How Long Does Lisinopril Stay in Your System?
- How Long Do Lisinopril Effects Last?
- How Long Does Lisinopril Stay in Your System?
- How Long Does Lisinopril Stay in Lab Tests?
- How To Detox Faster
- Get Help For Prescription Drug Addiction
Do you take lisinopril for congestive heart failure, high blood pressure, or another cardiac condition?
This common ACE inhibitor drug was prescribed over 104,000 times in 2017, so you’re not alone if you’re wondering how long lisinopril stays in your system.
It’s not a typical “drug of abuse” but you might be wondering if it can show up on a drug screening. Millions of Americans take drug tests for work every year, so it’s a common concern with prescription drugs.
Here’s what you should know about lisinopril’s effects and whether it’s detectable on a lab test:
How Long Do Lisinopril Effects Last?
If you’re taking lisinopril to reduce your blood pressure, then its body and brain effects can start within hours.
Your blood pressure should stabilize within hours of starting lisinopril.
The side effects start quickly and can include:
The effects start to wane within 12 hours or so. You may be asked to take lisinopril twice a day to keep enough of it in your system. Always take lisinopril according to your doctor’s directions.
For heart failure, the effects of lisinopril can take a few weeks to begin. It’s important to be patient and keep taking the medication even if it doesn’t work right away.
Lisinopril causes pre-birth injury. Never take lisinopril if you’re pregnant.
How Long Does Lisinopril Stay in Your System?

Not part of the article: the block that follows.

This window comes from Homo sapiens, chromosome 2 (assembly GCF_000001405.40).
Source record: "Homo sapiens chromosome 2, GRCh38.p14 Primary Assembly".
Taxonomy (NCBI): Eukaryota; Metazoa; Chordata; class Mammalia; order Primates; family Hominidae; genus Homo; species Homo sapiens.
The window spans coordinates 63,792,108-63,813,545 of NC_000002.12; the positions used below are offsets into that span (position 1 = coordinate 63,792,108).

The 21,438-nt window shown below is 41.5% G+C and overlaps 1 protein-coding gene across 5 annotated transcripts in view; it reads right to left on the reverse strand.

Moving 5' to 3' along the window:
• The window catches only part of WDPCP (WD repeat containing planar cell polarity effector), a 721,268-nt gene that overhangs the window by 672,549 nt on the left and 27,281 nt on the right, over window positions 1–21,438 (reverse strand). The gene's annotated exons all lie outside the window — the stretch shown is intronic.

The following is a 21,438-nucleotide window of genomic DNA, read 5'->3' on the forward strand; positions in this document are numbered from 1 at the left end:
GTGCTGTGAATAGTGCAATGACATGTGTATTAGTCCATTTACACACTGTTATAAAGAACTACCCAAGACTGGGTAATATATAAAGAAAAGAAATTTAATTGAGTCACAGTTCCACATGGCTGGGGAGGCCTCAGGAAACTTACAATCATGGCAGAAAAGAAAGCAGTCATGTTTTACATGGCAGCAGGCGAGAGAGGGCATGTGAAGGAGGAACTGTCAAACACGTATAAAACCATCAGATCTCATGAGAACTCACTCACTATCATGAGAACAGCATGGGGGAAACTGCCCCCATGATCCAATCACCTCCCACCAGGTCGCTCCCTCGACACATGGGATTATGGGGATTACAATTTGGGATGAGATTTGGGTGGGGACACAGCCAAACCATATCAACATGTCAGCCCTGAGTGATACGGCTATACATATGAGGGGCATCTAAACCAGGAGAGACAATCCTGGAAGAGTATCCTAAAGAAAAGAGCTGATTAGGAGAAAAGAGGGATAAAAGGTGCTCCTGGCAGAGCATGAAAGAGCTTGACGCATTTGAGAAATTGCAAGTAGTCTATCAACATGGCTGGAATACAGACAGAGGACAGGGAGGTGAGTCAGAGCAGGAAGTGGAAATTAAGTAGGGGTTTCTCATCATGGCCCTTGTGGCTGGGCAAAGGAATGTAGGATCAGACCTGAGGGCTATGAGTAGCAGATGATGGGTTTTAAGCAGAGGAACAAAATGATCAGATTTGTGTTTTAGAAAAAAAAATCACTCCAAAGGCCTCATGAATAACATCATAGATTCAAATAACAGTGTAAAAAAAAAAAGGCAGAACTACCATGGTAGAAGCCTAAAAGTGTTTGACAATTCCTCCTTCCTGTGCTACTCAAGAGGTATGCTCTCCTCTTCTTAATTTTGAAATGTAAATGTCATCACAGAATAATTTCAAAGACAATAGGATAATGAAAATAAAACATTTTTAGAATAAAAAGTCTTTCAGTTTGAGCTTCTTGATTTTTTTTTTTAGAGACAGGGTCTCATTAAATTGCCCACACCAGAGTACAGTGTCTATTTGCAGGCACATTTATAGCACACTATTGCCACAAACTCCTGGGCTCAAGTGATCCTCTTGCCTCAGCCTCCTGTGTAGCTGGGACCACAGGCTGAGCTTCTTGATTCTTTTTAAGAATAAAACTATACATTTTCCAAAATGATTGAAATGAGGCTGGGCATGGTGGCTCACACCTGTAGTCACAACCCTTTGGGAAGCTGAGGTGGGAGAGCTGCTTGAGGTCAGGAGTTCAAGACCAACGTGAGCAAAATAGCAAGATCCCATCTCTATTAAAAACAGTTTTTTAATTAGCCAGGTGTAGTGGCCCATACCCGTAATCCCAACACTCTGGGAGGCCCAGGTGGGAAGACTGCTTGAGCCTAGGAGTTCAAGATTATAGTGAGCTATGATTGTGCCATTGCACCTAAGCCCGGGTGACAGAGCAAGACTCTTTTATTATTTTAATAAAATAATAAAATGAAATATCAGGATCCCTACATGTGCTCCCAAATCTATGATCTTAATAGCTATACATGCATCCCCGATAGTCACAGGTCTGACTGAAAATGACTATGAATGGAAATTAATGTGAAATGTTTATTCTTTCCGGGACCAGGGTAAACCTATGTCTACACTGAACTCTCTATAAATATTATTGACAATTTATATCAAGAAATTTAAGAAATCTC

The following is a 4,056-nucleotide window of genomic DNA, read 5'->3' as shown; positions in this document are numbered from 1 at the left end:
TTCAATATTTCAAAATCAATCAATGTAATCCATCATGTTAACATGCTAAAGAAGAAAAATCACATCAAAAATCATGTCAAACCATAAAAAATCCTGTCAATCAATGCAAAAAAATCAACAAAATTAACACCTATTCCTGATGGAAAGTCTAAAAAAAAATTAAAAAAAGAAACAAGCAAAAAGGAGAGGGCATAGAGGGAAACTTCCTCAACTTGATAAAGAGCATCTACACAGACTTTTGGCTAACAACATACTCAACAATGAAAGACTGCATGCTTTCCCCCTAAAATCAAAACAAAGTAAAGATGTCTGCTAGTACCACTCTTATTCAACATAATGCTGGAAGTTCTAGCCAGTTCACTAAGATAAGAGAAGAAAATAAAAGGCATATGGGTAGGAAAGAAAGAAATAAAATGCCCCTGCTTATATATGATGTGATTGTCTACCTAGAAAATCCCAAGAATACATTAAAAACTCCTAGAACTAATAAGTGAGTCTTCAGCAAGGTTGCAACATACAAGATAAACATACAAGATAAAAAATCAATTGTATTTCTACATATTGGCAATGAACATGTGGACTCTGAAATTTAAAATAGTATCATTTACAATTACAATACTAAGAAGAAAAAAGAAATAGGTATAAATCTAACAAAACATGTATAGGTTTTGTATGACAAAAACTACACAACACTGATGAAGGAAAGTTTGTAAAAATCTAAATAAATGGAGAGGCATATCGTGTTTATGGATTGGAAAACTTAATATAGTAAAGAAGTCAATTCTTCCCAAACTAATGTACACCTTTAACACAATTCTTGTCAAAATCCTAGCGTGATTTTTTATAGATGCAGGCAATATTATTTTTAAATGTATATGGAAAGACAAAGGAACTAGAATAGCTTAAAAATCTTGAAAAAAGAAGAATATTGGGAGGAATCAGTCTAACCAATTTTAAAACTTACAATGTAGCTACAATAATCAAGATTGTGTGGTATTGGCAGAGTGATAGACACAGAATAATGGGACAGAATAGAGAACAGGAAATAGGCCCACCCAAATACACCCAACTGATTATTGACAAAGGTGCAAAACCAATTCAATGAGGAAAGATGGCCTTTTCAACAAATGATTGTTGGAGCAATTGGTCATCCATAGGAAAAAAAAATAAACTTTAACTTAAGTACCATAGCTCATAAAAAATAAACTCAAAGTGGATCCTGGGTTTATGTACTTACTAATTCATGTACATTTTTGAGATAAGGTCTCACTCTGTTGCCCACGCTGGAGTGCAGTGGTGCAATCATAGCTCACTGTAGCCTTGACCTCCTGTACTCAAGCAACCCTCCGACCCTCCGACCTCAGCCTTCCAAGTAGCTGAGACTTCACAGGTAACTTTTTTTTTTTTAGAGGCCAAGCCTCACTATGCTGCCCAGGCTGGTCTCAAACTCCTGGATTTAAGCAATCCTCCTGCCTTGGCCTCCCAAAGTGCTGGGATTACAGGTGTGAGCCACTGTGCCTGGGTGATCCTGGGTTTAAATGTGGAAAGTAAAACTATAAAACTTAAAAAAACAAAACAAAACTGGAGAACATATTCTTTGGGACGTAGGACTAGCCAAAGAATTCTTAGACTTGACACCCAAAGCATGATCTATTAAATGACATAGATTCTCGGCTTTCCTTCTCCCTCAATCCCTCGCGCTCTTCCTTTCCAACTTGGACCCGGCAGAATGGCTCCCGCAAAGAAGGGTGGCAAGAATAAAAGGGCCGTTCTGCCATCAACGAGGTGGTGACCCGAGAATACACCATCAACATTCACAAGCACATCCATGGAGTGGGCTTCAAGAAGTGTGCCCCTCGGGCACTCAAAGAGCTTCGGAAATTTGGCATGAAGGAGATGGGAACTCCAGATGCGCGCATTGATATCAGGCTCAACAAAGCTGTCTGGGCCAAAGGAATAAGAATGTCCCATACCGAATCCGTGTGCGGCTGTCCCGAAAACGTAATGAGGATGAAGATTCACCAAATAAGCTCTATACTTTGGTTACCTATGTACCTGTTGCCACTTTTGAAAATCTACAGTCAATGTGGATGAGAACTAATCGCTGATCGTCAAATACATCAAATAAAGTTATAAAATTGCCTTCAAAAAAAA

The length of time it takes for a drug to leave your system depends on its half-life.
Lisinopril has a half-life of 12.6 hours. That means it takes 12.6 hours to get half of the drug out of your system.
It takes five half-lives to get the drug out of your system, so you can expect the drug to stick around for about two and a half days.
This varies from person to person. It’s possible for lisinopril to stay in your system longer if you have kidney disease or have trouble excreting drugs.
How Long Does Lisinopril Stay in Lab Tests?
The amount of time lisinopril shows up on a lab test depends on:
- The type of test, e.g. hair, urine, blood, or saliva testing
- Your metabolism, which can include your genetics, age, and weight
- Lisinopril usage, including dosage, the last time it was taken, and how often
This is not the same for everyone. The length of time you can detect lisinopril varies from person to person and from test to test.
How Long Does Lisinopril Stay in Your Urine?
Lisinopril can stay in your urine for up to 3 days after use. A urine test can’t detect amounts of lisinopril. However, it can tell whether you’ve taken the drug recently or not.
Some doctors use urine testing to find out if their patients are taking their medication as directed. Lisinopril isn’t part of a standard urine panel for illicit drug use.
How Long Does Lisinopril Stay in Your Hair?
In theory, lisinopril could stay in your hair for at least a month. Your hair can show evidence of many kinds of drug use within 30 days of use.